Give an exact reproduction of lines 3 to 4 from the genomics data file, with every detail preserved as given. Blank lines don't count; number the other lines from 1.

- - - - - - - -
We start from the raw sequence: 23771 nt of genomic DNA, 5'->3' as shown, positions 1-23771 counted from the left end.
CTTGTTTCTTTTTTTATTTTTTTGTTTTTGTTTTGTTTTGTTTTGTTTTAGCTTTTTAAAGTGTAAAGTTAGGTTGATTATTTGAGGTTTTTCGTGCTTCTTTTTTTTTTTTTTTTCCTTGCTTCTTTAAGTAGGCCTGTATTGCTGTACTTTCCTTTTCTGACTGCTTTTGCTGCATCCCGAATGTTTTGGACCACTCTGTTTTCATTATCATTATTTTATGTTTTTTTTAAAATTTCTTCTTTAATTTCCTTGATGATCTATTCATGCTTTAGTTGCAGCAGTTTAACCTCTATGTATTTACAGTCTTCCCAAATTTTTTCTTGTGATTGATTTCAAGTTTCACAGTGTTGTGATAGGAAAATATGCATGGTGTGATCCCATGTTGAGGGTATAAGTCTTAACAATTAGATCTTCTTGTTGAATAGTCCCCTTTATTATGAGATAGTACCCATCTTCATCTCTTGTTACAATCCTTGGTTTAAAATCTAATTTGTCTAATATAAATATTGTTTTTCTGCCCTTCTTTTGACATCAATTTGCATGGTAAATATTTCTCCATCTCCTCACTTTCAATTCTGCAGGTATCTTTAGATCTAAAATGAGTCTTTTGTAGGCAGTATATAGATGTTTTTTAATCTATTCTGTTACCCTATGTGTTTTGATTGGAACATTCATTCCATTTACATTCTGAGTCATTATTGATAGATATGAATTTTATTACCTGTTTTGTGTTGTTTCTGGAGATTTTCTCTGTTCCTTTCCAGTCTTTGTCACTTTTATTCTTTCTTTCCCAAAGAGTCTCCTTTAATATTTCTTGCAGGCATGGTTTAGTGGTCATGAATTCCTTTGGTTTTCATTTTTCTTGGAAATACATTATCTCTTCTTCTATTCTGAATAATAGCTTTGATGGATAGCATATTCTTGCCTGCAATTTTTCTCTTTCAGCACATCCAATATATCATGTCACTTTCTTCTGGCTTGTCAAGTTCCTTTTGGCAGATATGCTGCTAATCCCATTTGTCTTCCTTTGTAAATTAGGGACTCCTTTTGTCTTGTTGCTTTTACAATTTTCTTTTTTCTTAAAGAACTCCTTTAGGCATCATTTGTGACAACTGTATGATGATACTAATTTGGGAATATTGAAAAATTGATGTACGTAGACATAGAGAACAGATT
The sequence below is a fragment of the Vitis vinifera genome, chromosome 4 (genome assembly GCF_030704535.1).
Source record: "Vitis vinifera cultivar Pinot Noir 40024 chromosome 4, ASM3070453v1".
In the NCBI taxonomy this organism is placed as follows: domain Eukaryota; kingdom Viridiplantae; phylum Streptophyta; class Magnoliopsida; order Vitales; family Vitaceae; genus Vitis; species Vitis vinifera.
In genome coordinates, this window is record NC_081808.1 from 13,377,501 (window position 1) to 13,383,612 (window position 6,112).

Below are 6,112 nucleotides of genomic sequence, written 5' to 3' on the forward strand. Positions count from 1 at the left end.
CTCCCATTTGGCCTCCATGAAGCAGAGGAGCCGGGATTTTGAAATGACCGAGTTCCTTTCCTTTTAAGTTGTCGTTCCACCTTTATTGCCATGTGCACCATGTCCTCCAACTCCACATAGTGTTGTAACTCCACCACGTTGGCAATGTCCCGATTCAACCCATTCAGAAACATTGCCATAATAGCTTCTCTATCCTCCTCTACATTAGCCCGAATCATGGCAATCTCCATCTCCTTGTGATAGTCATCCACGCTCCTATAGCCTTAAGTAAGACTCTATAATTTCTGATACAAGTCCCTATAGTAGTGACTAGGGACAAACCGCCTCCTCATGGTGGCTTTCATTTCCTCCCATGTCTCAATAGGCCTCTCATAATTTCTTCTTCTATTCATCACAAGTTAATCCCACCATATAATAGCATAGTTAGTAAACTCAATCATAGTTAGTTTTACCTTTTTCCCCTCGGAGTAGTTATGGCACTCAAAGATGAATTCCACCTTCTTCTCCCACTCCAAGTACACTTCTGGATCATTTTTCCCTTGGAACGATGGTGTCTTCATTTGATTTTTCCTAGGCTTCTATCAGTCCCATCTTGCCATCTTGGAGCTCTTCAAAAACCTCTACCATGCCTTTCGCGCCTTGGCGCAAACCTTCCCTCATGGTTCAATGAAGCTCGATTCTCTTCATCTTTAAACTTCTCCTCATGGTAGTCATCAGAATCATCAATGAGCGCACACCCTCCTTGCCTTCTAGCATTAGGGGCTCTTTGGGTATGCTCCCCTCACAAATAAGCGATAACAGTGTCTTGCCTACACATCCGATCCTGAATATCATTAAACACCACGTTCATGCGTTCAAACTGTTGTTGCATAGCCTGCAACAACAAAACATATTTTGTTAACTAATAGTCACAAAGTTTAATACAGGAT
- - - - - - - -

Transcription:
The sequence below is a fragment of the Vitis vinifera genome, chromosome 4 (genome assembly GCF_030704535.1).
Source record: "Vitis vinifera cultivar Pinot Noir 40024 chromosome 4, ASM3070453v1".